Week 20 – Birth

Week 20 – Birth

My apologies to anyone who has been waiting for this blog, frankly – for entirely positive reasons – I have struggled to write it. This week I really did have a dream come true and describing this in a non-clichéd way while respecting the privacy of my wonderful brave, strong client (who has asked me to call her Mariam in this blog) has proved difficult. So I’ve decided to just get on and describe some of what happened and as long as Mariam is happy I will publish.

On Wednesday 20th (a week after her expected date of delivery) Mariam called me in the morning because she had had a “show” and was having a lot of what she thought were Braxton Hicks contractions. Mariam did not have another birth partner and I wanted to be there as early as possible so I went over to see her. We went to a pre-planned ante-natal appointment together and the midwife confirmed that Mariam was in the “latent” stage of labour and warned us (as we knew) that this could go on for a long time – potentially days. We spent the rest of the day together in Mariam’s home with her contractions increasing in frequency, length and intensity. I reminded her to eat and drink, and reassured her from time to time, but mostly I was just an observer while she managed by moving round the room and mainly sitting on the floor when the contractions came.

Birth professionals generally advise that for contractions to be effective – to dilate the cervix – they need to be coming every 2/3 minutes and be lasting over a minute. By around 9.30pm Mariam’s contractions were coming roughly every 4 minutes and most were over a minute in length. We decided to go into hospital. Mariam was found to be 3cm dilated – whereas “active labour” is defined as 4cm+ which meant that we could not go into either the delivery suite or birth centre – in fact we were told that at that point they were both completely full. (September is a notoriously busy month for maternity wards.) However we stayed in the hospital and were taken to the general labour ward.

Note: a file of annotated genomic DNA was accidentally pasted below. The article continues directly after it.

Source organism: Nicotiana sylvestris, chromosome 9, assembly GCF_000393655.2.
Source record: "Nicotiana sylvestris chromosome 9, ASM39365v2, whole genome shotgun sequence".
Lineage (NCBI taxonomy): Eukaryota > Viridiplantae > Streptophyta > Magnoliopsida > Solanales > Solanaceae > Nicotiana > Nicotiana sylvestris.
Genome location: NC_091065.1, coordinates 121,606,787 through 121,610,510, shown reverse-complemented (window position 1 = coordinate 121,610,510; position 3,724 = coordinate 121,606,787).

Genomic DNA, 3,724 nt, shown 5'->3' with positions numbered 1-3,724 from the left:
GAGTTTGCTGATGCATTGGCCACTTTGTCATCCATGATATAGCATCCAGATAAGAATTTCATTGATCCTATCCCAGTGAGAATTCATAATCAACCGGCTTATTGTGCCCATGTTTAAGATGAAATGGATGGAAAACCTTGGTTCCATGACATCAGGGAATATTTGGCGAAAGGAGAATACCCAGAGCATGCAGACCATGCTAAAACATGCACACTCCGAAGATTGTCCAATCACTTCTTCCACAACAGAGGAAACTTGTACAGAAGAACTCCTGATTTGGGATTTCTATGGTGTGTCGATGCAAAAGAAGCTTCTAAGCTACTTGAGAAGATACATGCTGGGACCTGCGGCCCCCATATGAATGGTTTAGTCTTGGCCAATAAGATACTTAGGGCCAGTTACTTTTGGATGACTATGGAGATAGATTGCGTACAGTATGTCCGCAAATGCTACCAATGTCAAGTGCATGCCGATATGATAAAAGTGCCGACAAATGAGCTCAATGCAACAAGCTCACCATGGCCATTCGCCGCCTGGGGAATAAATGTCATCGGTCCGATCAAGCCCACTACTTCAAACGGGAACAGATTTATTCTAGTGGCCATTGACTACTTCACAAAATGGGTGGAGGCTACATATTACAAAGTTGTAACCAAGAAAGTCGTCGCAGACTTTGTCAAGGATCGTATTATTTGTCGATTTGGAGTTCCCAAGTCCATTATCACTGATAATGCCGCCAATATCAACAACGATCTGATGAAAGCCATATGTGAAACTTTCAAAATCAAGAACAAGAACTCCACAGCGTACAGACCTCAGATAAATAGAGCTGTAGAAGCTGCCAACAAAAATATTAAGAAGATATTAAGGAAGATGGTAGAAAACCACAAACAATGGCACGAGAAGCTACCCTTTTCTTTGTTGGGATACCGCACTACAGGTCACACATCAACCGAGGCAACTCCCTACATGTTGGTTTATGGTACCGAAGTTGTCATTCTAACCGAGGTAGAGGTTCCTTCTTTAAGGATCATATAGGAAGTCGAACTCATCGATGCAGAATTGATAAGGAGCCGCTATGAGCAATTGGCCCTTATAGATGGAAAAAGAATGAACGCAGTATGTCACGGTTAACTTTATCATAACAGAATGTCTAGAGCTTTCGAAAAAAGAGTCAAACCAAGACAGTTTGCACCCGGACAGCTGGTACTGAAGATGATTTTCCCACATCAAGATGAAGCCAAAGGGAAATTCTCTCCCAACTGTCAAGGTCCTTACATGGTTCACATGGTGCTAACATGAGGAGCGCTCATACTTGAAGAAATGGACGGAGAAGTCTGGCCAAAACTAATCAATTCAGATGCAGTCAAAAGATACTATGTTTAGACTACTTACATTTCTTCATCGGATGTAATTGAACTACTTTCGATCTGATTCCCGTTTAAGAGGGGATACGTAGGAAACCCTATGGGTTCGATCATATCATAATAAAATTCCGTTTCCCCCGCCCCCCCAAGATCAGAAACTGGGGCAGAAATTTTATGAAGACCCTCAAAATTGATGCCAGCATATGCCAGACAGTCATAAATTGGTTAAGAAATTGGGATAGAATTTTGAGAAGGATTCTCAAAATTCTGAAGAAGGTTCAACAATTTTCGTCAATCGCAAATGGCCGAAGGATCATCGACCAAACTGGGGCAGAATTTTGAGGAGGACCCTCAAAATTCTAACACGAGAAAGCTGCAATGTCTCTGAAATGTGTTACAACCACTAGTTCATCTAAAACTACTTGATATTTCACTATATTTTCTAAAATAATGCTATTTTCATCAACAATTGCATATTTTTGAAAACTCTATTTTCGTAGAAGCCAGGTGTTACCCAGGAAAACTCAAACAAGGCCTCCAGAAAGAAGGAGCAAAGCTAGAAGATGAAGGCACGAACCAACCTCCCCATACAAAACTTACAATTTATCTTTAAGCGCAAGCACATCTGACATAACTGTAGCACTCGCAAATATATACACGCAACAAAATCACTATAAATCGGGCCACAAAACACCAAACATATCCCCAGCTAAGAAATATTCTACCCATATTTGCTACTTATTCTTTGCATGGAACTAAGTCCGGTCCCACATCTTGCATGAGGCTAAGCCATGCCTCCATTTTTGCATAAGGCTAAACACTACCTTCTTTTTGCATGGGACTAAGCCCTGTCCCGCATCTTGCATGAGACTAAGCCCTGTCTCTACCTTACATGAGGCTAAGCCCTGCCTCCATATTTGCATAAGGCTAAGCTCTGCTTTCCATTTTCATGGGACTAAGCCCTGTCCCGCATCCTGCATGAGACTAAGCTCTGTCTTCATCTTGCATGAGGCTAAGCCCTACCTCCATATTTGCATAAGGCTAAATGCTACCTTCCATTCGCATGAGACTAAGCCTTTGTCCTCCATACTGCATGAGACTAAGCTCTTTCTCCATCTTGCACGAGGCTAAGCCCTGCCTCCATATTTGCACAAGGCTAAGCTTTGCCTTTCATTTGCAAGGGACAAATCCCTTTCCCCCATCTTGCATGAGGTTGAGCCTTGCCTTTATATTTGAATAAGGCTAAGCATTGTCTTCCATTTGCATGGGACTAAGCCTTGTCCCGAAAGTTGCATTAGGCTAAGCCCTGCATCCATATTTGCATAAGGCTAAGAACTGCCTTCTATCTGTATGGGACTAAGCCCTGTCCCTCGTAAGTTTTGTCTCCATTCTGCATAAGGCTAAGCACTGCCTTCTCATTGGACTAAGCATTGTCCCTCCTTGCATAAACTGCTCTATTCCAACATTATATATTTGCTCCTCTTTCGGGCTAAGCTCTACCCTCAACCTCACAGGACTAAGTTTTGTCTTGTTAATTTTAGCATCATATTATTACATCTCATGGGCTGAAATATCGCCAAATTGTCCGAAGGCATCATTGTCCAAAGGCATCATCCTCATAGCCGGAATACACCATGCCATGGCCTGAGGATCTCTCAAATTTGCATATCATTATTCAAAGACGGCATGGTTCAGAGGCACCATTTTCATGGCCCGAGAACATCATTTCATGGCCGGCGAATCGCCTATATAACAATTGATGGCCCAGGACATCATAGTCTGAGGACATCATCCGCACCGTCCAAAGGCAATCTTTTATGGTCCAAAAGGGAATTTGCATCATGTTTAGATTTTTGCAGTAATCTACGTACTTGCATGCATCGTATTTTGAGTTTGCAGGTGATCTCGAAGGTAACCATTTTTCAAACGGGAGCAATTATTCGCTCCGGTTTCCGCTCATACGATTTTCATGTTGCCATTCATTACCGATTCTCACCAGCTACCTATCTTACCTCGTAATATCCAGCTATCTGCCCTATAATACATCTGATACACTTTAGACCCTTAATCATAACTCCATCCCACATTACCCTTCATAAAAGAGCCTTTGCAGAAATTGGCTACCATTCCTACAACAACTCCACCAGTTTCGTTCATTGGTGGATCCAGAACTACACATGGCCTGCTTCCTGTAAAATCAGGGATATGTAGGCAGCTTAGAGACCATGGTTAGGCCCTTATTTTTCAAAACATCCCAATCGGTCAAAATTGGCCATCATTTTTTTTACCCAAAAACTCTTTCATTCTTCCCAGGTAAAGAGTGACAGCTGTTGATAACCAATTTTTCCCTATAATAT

This was a noisy, busy place with little privacy apart from that provided by a paper curtain around a booth. Not surprisingly Mariam’s contractions slowed down for a while. Over the next few hours Mariam spent a lot of time walking around the ward and leaning against walls when her contractions came. She also managed to rest on the bed from time to time. I did very little during this time and occasionally wondered if it was useful for Mariam having me there. Then sometime in the early hours Mariam was sick and she began to ask for my support through the contractions – I pressed her lower back and pelvis during contractions and she rested on me between surges. Mariam began to want some other relief from the pain – the midwife we asked felt it was too early for gas and air, but agreed to Mariam getting into a warm bath. She stayed there for a long time, managing brilliantly through increasingly frequent and intense contractions while I held her hand and rubbed her shoulders. We both felt that labour was really progressing (though were also a bit scared that we might be wrong). Mariam was examined again and was 8cm dilated. Wonderful!! A huge boost. Midwifery staff who had more or less left us alone until this point started to pay attention. They also agreed that Mariam could give birth in the birthing centre. There was now space and Mariam would be able to use a birthing pool.

We transferred to the birthing centre and now had one midwife with us in a large quiet room. A huge change from the ward. Mariam was soon pushing. She started in the pool, but her contractions slowed down. So despite being exhausted Mariam came out of the pool and between contractions walked around the room. Sometimes I supported her while she squatted to push. At other times she sat up on the bed and pushed against me and the midwife Sue. This “second stage” took a long time (over 2 hours), but at the end of it all Mariam gave one huge roaring push and her son (Hassan) was born. He was placed on her stomach and within 10 minutes was rooting for his first feed. The wonderful Mariam had managed the whole labour without any drugs. She also delivered the placenta without medical assistance.

I still cannot get over how lucky I am that my first birth as a doula was such a wonderful, intimate and positive one. This was without any doubt, and far and away the happiest and most satisfying day of work I have ever had. Doulas talk a lot about the oxytocin high which can envelope all those involved in a labour – I am still feeling it. This last 5 months since I left Acas have had their ups and downs – though far more ups. Whatever happens now 20th-21st September 2017 is the proof to me that my decision to change career at this advanced age was absolutely the right thing.